Regarding stop orders, I have been told that if I place a sell stop order, the market makers may "dip" down and take me out of my position even though the bid may be higher. Because of this, I haven't placed official sell stop orders, yet because I haven't I have lost more money on some trades than if I had placed the orders. Also when do you use sell "stop orders" vs. sell "stop limit orders"? (April 29, 2000)

  Your concern is well-founded, but your second statement is proof that even though you can lose out on some profits, if you cannot watch the market, stops may be the only friend you have.

We have been the victim of a market maker running a price down and taking out a position where we were utilizing trailing stops. It has been blatant at times as buying remained strong on the Nasdaq Level II screen, but the price was dropped and immediately moved back up in an instant after we were taken out. Other times it has been more of a result of the ebb and flow of the market.

How you are treated often depends upon how your broker treats your stop order. If the broker has its own system whereby stops are maintained and shielded from market makers, you avoid a lot of the risk of an unscrupulous market maker. Some brokers advertise this, others you just have to ask. Ask yours how your stop orders are treated. Smith Barney does a pretty good job of protecting our stop orders on our options.

Still, we are not immune to getting taken out and then seeing the stock race back up. We look at it as the price of insurance, but we can control that cost. First, as your question noted, if you don't use a stop and cannot watch every minute, you can lose a lot of money if the stock moves sharply against you. Now think about what we have been saying for months-it is important to avoid the big loss. You have to limit your losses. At the same time, you do your best to let your winners run. The key, however, is to avoid letting one loss wipe out five winning trades. Thus, it is better to err on the side of limiting a loss than cutting off a gain.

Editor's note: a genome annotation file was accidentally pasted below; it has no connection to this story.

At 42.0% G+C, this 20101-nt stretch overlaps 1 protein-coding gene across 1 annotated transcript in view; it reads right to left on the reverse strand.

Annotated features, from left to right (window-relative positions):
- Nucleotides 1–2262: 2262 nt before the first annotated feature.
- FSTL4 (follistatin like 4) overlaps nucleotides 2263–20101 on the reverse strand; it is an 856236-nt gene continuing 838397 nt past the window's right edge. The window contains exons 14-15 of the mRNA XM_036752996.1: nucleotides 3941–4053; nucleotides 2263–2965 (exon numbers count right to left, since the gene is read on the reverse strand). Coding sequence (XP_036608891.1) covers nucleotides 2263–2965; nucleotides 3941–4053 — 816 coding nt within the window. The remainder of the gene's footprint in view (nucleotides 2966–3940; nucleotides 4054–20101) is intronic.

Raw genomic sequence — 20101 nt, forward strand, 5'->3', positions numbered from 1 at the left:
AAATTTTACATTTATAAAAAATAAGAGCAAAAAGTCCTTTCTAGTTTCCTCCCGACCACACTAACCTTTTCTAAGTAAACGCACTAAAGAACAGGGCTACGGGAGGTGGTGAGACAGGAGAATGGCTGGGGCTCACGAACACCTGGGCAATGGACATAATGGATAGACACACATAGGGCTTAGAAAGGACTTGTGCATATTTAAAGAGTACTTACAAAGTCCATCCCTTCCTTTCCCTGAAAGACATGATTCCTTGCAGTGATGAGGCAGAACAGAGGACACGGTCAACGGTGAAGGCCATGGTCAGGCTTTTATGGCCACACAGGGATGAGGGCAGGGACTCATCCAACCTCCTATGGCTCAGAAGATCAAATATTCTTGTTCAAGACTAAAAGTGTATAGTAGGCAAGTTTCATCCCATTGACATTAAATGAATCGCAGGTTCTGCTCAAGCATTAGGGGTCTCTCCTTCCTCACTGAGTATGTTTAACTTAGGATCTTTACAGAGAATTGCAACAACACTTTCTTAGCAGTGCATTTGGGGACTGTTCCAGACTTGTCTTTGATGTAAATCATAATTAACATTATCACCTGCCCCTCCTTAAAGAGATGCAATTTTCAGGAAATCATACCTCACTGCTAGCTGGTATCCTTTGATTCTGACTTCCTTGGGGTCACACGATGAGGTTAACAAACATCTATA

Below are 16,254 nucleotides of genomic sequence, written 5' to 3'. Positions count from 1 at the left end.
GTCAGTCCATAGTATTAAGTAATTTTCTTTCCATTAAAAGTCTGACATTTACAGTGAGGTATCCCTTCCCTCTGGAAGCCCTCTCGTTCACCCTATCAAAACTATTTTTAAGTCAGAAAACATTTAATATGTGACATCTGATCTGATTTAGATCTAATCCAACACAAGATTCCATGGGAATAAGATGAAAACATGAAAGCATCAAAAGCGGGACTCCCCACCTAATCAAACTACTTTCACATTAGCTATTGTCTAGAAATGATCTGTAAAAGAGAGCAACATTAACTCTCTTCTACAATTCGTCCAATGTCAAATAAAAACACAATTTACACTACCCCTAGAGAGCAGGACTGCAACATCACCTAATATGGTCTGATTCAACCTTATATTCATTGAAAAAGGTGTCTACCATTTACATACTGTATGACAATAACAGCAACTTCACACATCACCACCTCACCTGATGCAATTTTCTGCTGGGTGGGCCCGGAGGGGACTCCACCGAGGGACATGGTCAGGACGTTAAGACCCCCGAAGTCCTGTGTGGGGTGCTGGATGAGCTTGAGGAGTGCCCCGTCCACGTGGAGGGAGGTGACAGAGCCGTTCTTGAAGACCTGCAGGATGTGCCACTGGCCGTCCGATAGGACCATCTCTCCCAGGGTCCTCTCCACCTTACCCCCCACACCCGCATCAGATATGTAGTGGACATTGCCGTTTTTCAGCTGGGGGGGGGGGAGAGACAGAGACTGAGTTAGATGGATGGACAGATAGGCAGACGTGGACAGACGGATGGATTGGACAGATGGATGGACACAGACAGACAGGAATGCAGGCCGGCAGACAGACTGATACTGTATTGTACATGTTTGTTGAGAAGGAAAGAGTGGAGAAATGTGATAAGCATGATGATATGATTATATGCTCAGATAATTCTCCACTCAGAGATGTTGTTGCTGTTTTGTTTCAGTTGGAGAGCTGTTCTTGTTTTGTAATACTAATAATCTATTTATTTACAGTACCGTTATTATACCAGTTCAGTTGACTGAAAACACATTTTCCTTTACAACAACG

What is incumbent upon us is to keep track of a stock we are playing. If we get stopped out and we still like the stock, we have to be ready to re-enter the play if it starts performing for us again. That way we limited a possible loss and are still ready to make the play we wanted if it sets up again. If it tanked, we got out and can look to greener pastures (or play the downside-we have done that more than once).

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